How Brett Gra­ham be­came the high­est ranked Aussie chef in the world.

New­cas­tle na­tive Brett Gra­ham, who helms The Led­bury in Lon­don, is the high­est ranked Aus­tralian chef in The World’s 50 Best Restau­rants. On the eve of the awards in Mel­bourne, DAN STOCK spoke with him

Sunday Herald Sun - Stellar - - Contents -

Like count­less Aussies be­fore him, the bright lights of Lon­don beck­oned a young Brett Gra­ham. But, un­like most trans­plants, it wasn’t a crowded share house in Ful­ham, cheap flights to Reyk­javik, or Glas­ton­bury mud that was the big­gest draw­card.

Rather, with a Young Chef of the Year award tucked into his back pocket, Lon­don was the place a 21-year-old Gra­ham went to buckle down and graft, work­ing long hours to hone skills learned at Syd­ney fine diner Banc.

That let­ter of in­tro­duc­tion opened doors that in­cluded The Square, where he landed a job work­ing with well­known chef Philip Howard.

Fast for­ward 15 years, and Gra­ham is ar­guably the most crit­i­cally ac­claimed Aus­tralian chef cook­ing any­where in the world. He’s the high­est ranked Aussie on The World’s 50 Best Restau­rants list, where his restau­rant, The Led­bury, is cur­rently pegged at num­ber 14 (it’s been as high as num­ber 10). He also has three Miche­lin stars – two for The Led­bury and an­other for The Har­wood Arms, Lon­don’s only Miche­lin-starred pub.

Im­pres­sive stuff for a boy from New­cas­tle who started his ca­reer at 15, as an ap­pren­tice at a seafood restau­rant called Scratch­leys on the Wharf.

Even so, you won’t see Gra­ham’s cook­book in stores any­time soon, and you rarely see his face on TV, be­cause he shuns the trap­pings of the celebrity chef. Where you will see him is work­ing the pass of his Not­ting Hill restau­rant nine shifts a week, along­side his team.

“The most im­por­tant thing for me is that I still work in the kitchen, that I’m full-time on the rota (ros­ter) and do the same as my other staff,” the 37-year-old says. “There’s a hand­ful of chefs around the world who are so tal­ented, they can just turn their hand to any­thing at any time. I’ve got to keep work­ing hard at it.”

Mod­est, metic­u­lous and fo­cused, Gra­ham’s ded­i­ca­tion is firmly cen­tred around his cus­tomers. The Led­bury has a months-long wait­ing list to se­cure one of the 55 seats. The chef has also just opened a 27-hectare deer park in Ox­ford­shire to sup­ply the restau­rant with veni­son.

“Peo­ple have big ex­pec­ta­tions when they come into my restau­rant and I don’t want to let them down,” he says.

Gra­ham is head­ing back to Aus­tralia next month for The World’s 50 Best Restau­rants awards in Mel­bourne on April 5. It is only the sec­ond time the in­flu­en­tial awards have been held out­side of Lon­don. By co­in­ci­dence, the same date marks 12 years to the day since The Led­bury first opened its doors.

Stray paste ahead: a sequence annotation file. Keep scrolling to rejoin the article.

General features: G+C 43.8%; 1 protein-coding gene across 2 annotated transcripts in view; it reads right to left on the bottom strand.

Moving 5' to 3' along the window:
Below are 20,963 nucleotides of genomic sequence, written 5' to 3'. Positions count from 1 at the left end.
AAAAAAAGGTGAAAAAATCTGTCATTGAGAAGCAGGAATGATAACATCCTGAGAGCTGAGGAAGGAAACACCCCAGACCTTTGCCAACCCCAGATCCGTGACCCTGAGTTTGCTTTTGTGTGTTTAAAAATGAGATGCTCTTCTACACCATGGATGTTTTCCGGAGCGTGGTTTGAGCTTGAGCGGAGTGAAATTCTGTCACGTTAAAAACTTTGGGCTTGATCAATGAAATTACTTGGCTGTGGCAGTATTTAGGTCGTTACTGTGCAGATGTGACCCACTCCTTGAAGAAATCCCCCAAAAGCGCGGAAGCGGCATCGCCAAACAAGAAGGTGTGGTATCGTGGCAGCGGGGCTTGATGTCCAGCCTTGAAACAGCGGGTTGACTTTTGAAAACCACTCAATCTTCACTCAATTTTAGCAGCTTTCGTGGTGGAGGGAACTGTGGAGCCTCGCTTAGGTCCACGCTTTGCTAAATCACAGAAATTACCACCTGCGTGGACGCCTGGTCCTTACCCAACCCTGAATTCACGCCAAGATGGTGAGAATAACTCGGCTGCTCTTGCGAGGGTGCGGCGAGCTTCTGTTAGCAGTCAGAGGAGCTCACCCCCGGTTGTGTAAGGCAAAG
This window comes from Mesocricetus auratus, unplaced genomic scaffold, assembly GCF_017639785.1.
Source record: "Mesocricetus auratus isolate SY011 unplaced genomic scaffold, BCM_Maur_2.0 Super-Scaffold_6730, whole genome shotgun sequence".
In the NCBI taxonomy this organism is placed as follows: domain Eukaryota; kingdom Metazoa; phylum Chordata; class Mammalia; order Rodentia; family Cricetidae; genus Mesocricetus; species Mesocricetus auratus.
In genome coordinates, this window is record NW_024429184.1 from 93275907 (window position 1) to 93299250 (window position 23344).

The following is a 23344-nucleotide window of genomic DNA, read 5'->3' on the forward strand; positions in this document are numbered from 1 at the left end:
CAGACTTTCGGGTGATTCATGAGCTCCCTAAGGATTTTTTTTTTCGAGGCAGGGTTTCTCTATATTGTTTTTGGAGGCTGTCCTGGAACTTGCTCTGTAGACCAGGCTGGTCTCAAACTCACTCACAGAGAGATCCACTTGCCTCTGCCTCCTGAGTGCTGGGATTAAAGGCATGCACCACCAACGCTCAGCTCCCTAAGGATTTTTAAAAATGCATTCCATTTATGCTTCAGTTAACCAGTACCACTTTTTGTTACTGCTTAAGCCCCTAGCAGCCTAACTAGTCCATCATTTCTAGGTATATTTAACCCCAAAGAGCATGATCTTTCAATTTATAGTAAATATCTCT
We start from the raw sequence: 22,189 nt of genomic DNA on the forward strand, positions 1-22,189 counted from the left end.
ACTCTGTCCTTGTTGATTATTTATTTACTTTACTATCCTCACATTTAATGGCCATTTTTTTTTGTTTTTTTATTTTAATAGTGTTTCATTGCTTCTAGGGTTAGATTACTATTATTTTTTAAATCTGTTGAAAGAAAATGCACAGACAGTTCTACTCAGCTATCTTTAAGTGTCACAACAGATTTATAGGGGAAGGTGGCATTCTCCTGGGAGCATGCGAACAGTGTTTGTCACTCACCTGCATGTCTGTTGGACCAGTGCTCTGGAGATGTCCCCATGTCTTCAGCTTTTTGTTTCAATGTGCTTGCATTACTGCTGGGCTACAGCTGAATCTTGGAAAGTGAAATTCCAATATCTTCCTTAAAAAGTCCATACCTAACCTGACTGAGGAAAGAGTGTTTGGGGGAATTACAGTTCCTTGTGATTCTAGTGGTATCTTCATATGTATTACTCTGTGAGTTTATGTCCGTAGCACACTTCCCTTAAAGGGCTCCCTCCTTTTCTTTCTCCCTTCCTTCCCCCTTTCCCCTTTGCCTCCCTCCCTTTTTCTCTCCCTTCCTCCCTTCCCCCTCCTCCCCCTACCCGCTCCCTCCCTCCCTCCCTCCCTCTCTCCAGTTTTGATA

“Twelve years is a big achieve­ment, but the cor­ner­stone of the whole thing is our cus­tomers.

“It’s amaz­ing how many peo­ple in this trade don’t con­sider their cus­tomers as their num­ber one pri­or­ity,” he adds.

As for the 50 Best rank­ing, Gra­ham says it’s sim­ply an hon­our to be in­cluded. “You’ve got to make sure you don’t take it too se­ri­ously,” he says.

“A mea­sure of a good restau­rant is not so much if you’re num­ber 1, 2, 3 or 20 but that you’re on the list some­where.

“If I got bent up at not be­ing a cer­tain rank­ing, or got up­set if we slip five places, that’s not where I want to be.”

The food that comes out of his kitchen has roots in clas­sic French but is now a jour­ney through Bri­tain in­formed by sin­gu­lar pro­duce – sea bream with frozen English wasabi, Herd­wick lamb with tea-glazed aubergine, or Scot­tish lan­gous­tine wrapped in shiitake.

When not cook­ing, Gra­ham can of­ten be found hunt­ing deer that ends up on the plate. “It’s not that I love the shoot­ing part so much, it’s more that I love what comes out of it,” he says.

“Com­pare the life of some farm an­i­mals to a wild deer in the English coun­try­side, liv­ing rel­a­tively stress-free. There’s no ques­tion what’s the most eth­i­cal thing to serve.”

Gra­ham hopes to grow the herd at his park to about 150. The deer will be fed with left­over veg­eta­bles from the restau­rants’ sup­pli­ers, while a lo­cal brew­ery will sup­ply spent grain.

It’s part of a move by Gra­ham to es­tab­lish closer links be­tween the restau­rant and the in­gre­di­ents used. Din­ers can, at the end of a meal, now take home bags of com­post made from kitchen waste.

Though the coun­try­side calls of­ten, and he’s proud of his her­itage, Lon­don is where Gra­ham calls home. He lives in the city’s south-west with his wife, Natalie, their nine-month-old daugh­ter, Romilly, and their pug, Win­ston.

“I have noth­ing that would make me go any­where else,” he says. “Who knows? When I get too old to be a chef, I might move to the coun­try. But, for now, The Led­bury is where I’ll stay.” The World’s 50 Best Restau­rants will come to Mel­bourne in con­junc­tion with Tourism Aus­tralia’s Restau­rant Aus­tralia cam­paign. It co­in­cides with the 25th Mel­bourne Food and Wine Fes­ti­val, March 31-April 9. Eight chefs whose restau­rants have ap­peared on the list will hold mas­ter­classes on April 1-2. For pro­gram and tick­ets, mfwf.com.au.

LON­DON LU­MI­NARY Aus­tralian chef Brett Gra­ham is a star in the UK for ex­quis­ite fare such as this munt­jac deer with red leaves and veg­eta­bles.

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